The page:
The 48 semester-hour Master of Arts in Ministry and Culture (MAMC) and the 82 semester-hour Master of Divinity (MDiv) degree programs are both designed to equip persons to fulfill their vocations in providing faithful and effective forms of ministry in congregations and in the world. While the more extensive MDiv remains the degree required for ordination in most denominations, the MAMC degree, like the MDiv, requires Supervised Ministry and is designed to affirm and respond to the educational needs of persons interested. For example:
forms of diaconal ministry, licensed professional ministry, commissioned, bi-vocational, or lay ministry (e.g., in Christian education, youth work, hospice care, and counseling and mediation).
Additional specialized coursework beyond that required for the MAMC degree may be necessary to meet all of the educational expectations for authorized forms of ministry within certain communions. Students should include relevant denominational history and policy courses in their programs of study. Denominational formation directors are provided by the seminary for graduate professional students from the Christian Church (Disciples of Christ), United Methodist, United Church of Christ, Presbyterian Church (USA), Unitarian Universalist Church, and Baptist traditions. Additional formation directors may be provided as needed.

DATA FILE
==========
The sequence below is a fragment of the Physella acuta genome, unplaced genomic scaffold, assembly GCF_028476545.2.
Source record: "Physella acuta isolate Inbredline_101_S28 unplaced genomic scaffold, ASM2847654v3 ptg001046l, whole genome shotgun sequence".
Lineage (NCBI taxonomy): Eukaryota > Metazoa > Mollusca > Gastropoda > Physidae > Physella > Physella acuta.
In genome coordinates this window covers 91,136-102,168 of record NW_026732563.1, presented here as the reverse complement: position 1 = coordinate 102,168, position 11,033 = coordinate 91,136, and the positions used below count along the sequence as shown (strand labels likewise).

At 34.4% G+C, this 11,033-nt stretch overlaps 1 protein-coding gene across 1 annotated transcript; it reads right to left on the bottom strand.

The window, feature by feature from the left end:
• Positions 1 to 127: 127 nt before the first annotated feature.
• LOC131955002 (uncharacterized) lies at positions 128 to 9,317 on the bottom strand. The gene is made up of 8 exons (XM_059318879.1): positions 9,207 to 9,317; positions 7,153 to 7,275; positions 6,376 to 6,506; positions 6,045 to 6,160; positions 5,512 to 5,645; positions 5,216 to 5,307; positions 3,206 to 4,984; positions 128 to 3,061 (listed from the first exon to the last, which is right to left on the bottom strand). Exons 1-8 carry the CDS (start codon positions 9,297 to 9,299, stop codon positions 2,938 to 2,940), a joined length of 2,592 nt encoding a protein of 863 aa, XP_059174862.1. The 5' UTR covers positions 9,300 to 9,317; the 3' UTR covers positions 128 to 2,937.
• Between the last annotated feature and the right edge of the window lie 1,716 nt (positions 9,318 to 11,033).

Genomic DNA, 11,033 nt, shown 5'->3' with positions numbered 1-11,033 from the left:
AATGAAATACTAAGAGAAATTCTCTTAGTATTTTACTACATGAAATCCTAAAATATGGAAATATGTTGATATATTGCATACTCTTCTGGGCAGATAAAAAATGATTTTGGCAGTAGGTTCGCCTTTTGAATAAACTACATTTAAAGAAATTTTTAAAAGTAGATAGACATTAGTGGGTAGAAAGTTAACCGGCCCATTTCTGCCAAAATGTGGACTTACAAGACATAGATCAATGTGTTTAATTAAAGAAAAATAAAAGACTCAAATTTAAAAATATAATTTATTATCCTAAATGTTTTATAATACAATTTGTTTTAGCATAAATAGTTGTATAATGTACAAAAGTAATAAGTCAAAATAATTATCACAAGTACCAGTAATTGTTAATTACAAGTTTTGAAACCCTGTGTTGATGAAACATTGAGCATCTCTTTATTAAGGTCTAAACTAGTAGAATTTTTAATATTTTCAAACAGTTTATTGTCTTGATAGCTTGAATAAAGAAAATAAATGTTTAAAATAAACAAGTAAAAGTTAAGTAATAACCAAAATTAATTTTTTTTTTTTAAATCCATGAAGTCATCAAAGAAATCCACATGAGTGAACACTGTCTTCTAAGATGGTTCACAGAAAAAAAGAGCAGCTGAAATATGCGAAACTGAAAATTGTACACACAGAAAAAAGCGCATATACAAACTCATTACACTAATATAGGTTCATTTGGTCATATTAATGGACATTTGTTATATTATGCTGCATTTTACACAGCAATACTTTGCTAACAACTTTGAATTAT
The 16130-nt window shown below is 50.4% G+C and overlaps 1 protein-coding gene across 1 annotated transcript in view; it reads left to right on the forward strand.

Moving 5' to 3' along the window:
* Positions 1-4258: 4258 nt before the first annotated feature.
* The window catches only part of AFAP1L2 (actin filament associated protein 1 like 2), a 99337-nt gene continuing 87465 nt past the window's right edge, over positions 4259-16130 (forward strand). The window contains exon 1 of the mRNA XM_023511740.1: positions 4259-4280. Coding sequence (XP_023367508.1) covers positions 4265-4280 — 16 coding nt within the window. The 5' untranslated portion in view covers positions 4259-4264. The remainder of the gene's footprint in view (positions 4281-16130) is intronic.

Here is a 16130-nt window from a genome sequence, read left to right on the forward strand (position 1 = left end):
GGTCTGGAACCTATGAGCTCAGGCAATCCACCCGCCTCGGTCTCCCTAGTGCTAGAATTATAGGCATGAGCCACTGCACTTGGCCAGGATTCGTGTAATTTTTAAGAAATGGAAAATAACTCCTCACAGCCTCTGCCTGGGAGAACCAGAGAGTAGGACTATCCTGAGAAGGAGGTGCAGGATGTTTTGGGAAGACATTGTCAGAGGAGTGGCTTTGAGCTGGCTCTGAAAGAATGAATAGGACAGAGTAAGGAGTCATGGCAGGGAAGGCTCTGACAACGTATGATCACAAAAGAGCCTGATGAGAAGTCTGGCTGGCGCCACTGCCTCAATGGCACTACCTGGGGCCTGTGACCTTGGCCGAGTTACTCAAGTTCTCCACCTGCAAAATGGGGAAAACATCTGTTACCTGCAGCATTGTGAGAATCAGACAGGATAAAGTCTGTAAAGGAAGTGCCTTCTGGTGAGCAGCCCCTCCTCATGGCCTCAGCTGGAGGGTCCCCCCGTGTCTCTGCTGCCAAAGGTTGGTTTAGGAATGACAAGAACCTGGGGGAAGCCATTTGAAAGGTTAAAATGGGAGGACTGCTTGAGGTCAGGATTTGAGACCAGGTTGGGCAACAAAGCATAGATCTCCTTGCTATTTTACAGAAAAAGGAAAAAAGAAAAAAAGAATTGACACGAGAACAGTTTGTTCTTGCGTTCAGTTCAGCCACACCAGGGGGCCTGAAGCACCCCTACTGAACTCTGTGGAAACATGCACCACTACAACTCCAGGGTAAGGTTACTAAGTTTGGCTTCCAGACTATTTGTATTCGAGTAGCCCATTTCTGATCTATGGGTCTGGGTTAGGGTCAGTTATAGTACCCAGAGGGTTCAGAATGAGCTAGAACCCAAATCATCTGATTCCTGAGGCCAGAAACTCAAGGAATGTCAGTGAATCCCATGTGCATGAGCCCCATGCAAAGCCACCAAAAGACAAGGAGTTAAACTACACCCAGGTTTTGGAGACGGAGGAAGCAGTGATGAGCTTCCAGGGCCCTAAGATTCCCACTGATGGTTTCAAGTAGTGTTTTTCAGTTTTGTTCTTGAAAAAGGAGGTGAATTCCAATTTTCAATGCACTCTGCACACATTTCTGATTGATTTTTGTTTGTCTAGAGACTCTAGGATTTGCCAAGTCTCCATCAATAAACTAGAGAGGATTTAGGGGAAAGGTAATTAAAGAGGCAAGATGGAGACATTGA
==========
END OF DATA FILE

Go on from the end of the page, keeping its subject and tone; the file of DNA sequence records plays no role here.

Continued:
Members of the Christian Church (Disciples of Christ) who are pursuing recognition as commissioned ministers or seeking ordination on the Apprentice Track may satisfy some or all of their educational requirements through a specially configured track of the MAMC degree program outlined below. Interested candidates should consult the PTS Director of Disciples denominational formation about their vocational aims and seek counsel about their educational options from their Regional Ministry Commissions.
Students in the MAMC program will develop their abilities to:
act as responsible biblical interpreters critically informed by current historical, literary and theological scholarship in the field of biblical studies at a basic level for the practice of ministry;
articulate a theology that takes into account a liberative hermeneutic and is responsive to key themes in Christian theology, ethics, biblical exegesis, Christian history, and each student's own denominational heritage and polity;
demonstrate the skills and practices associated with ministry in conversation with the student's denominational heritage, Christian traditions, theological formulations, and cultural contexts;
develop an understanding of the student's own personal and spiritual formation appropriate to the practice of ministry.
Request more information on this program here, or visit the Phillips Catalog. For questions, please contact Josh Linton at (918) 270-6463.